Yuta, however, gets the chance to redeem himself by revealing that the really did make the formula to help starving people in Africa rather than just because he actively wanted to usher in the great kaiju apocalypse, owning his legacy as the son of a sushi shop while his best friend Niima (Shojiro Yokoi) has a few surprises of his own up his sleeve which prove that the best person to have at a giant octopus is a skilled chef. Of course Setap Z turns out to cause a few additional problems, accidentally spreading itself around after hitting the mosquito population, while it seems the villain is not quite done with their desire to misuse the serum, hinting at a possible sequel. A humorous but never mocking take on the classic tokusatsu, Monster SeaFood Wars pits culinary science against the giant monster threat and discovers that all you need to save the world is a good cook.


Monster SeaFood Wars streams in Canada from 20th August to 2nd September as part of this year’s online edition of Fantasia International Film Festival.

Original trailer (no subtitles)

Crazy Samurai Musashi (狂武蔵, Yuji Shimomura, 2020) [Fantasia 2020]

Action star Tak Sakaguchi rose to fame in Ryuhei Kitamura’s low budget zombie movie Versus, thereafter starring in a series of similarly pitched splatter and exploitation films as well as appearing in long running tokusatsu series Kamen Rider and making his own directorial debut with manga adaptation Be a Man! Samurai School in 2008. Much to fans’ disappointment, Sakaguchi announced his retirement as a performer in 2013, but has since made several high profile returns to the big screen including Yuji Shimomura’s Re:Born in which he played a former JSDF elite soldier living quietly in the countryside until an old enemy tracked him down.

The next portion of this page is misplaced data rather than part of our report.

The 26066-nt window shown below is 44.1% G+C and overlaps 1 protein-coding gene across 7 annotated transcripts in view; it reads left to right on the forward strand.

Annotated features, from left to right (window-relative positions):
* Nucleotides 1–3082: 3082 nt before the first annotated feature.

Again emerging from semi-retirement, Crazy Samurai Musashi (狂武蔵, Kurui Musashi) sees Sakaguchi reunite with Shimomura to play the most famous of legendary samurai Miyamoto Musashi in an all out action fest including a 77-minute one cut assault during which he singlehandedly kills 588 men. Unsurprisingly light on dialogue, the film credits Sion Sono with original concept and Atsuki Tomori with screenplay who do at least add a little context which frames this, to an extent, as a tale of merciless samurai hypocrisy and the fallacy of “honour” as a code for living. 

As the film opens, a small boy stares in wonder at a white butterfly before being reminded that he has, as the head of this clan, apparently challenged the great Miyamoto Musashi to a duel in revenge for his murder of two of their previous leaders. Affable retainer Chusuke (Kenta Yamazaki) tells the boy not to worry, he’s not going to let anything happen to him, but stops short of explaining that he’s really just a kind of bait. Nevertheless, Chusuke has his reservations about their plan. After all, it’s not very befitting of a samurai’s honour to challenge someone to a private duel but invite 400 retainers to the surprise party. 400 against one seems faintly ridiculous. It might even be embarrassing if anyone else finds out, but then as the priest (Yosuke Saito) says you can just kill them too. In any case, while Chusuke is talking to the priest and the mercenaries are busy arguing with the retainers, Miyamoto Musashi sneaks through the perimeter and fells the small boy who is technically the “leader” of the clan with one flying sword blow, kickstarting a scene of utter carnage as he attempts to fight his way out of the compound.